The third and final project I wish to consider here continues to be one of the most important I have seen in any discipline, not because of its immediate goal, but because of the way I hope it will transform even our current ways of thinking about projects digitally. The Visionary Cross Project10 is a cooperative effort between Catherine E. Karkov of the University of Leeds, Daniel Paul O'Donnell and Wendy Osborn of the University of Lethbridge, Roberto Rosselli del Turco of the Universita' degli studi di Torino, and Dot Porter of the Indiana University Bloomington Libraries, which focuses on the literature and art centered around the cross in medieval Europe. Although the project has spent a great deal of time studying the Vercelli Book and its pertinent content, "The Dream of the Rood," it is the other context in which the poem appears that most interests me: carved in the side of a standing stone cross known as the Ruthwell Cross.
Standing over 17 feet in height, the Ruthwell Cross is an imposing sight, or at least it would be if visitors to the small church in which it is housed were able to see it in its original placement. Instead, those who come to see it find that the artefact has been placed in a hole in the floor of the church in order to ensure that it fit within the confines of the building in which it is housed. This causes problems for those who would study the cross not only because they see the cross from a greatly altered perspective, but also because much of the carving on the stone now lies below floor level, practically inaccessible due not to security, but to simple physical constraints. This is but one of the access problems that the Visionary Cross Project has solved through its application of high-resolution laser 3D scanning technology; now, an incredibly accurate and fully manipulatable 3D model of the cross has been created, allowing for virtual placement of the cross in the outdoor environment where it was originally set. This also means that scholars from across the globe can access the cross in a more meaningful way without ever leaving their desks. In much the same way as the photograph revolutionized the study of two-dimensional materials like manuscript pages, this 3D model will help allow scholars to understand the monument as never before.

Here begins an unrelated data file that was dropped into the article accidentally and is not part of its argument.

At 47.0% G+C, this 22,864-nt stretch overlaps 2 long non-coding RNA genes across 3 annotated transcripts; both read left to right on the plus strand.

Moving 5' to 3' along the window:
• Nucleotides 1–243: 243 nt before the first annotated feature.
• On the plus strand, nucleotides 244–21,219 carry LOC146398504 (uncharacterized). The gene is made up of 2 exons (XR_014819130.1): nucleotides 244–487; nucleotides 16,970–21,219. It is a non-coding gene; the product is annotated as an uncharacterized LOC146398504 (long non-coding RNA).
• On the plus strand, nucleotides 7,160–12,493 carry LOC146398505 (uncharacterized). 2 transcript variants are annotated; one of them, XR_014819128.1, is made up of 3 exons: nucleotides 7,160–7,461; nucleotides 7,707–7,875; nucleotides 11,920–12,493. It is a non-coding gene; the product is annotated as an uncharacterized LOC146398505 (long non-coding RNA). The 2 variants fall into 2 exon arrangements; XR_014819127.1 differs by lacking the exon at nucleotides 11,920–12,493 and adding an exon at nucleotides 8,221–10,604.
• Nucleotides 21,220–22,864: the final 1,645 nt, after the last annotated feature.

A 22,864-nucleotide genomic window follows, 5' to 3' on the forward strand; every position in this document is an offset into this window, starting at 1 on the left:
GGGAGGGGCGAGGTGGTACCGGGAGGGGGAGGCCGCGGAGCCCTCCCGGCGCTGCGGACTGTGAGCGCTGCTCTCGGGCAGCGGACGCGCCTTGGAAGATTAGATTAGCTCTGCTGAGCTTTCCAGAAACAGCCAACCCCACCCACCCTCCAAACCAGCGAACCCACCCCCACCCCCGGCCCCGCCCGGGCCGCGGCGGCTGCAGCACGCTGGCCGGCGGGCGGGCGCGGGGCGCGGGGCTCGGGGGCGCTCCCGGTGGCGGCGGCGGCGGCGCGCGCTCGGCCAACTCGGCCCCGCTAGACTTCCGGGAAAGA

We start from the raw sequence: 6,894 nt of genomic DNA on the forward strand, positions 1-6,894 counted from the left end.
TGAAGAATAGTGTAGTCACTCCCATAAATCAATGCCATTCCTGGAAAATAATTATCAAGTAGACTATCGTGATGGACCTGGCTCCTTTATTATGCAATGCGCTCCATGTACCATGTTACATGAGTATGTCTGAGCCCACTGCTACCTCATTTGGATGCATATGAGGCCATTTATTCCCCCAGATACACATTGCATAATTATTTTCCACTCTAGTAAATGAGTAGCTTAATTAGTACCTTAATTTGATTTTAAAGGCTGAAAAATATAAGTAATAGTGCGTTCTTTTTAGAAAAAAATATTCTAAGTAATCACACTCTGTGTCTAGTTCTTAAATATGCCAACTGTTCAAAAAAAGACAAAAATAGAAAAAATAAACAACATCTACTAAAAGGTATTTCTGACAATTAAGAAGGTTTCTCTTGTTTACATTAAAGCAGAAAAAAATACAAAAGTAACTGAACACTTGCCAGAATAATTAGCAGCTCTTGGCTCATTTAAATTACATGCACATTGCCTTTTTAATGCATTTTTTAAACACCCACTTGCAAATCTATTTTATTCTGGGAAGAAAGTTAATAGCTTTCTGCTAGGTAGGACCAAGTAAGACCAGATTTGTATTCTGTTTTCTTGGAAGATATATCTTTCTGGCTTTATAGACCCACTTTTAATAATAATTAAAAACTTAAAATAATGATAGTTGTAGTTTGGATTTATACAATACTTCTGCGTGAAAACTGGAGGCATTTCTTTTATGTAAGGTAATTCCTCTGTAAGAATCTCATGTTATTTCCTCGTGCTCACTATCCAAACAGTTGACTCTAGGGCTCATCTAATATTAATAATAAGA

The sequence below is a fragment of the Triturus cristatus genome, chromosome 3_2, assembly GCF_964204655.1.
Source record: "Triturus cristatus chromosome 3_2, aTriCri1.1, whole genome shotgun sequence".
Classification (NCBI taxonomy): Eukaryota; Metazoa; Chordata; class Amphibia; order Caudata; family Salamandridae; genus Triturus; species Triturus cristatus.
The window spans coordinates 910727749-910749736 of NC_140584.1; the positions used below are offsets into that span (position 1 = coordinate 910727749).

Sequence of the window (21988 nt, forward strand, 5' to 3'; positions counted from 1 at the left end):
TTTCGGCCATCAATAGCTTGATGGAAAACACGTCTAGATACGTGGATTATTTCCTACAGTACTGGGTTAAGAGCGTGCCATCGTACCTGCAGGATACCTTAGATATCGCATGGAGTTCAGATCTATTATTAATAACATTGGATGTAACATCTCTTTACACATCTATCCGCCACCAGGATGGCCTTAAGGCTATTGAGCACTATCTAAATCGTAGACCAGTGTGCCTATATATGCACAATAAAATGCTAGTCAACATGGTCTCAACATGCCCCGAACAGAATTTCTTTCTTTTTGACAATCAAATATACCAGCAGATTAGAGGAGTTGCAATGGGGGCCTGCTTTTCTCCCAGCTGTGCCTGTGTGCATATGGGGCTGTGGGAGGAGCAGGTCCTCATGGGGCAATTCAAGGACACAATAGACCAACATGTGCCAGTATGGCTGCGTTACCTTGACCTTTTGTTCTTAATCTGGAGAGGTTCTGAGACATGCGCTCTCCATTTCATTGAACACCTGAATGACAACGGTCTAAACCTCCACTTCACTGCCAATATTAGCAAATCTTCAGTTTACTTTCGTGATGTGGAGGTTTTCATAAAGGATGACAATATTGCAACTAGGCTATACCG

The final, and perhaps most exciting implication of the Visionary Cross project requires another, currently undeveloped technology that has been gaining ground for several years and is currently on the cusp of mainstream adoption: 3D printing. The resolution of the scan and the resulting detail of the model certainly gives scholars the opportunity to interact with the Ruthwell Cross in amazing new ways in a virtual space, but the 3D printer creates the opportunity for scholars to render the cross in a smaller scale, making tangible replicas that can be used for teaching and modeling purposes, experiments, and detailed analyses. Although current technology certainly limits the likelyhood of creating a 1:1 scale model, that, too, may eventually become possible, just as it is likely that other objects, such as the Franks Casket, might eventually be scanned and the information released as a printable file, as well.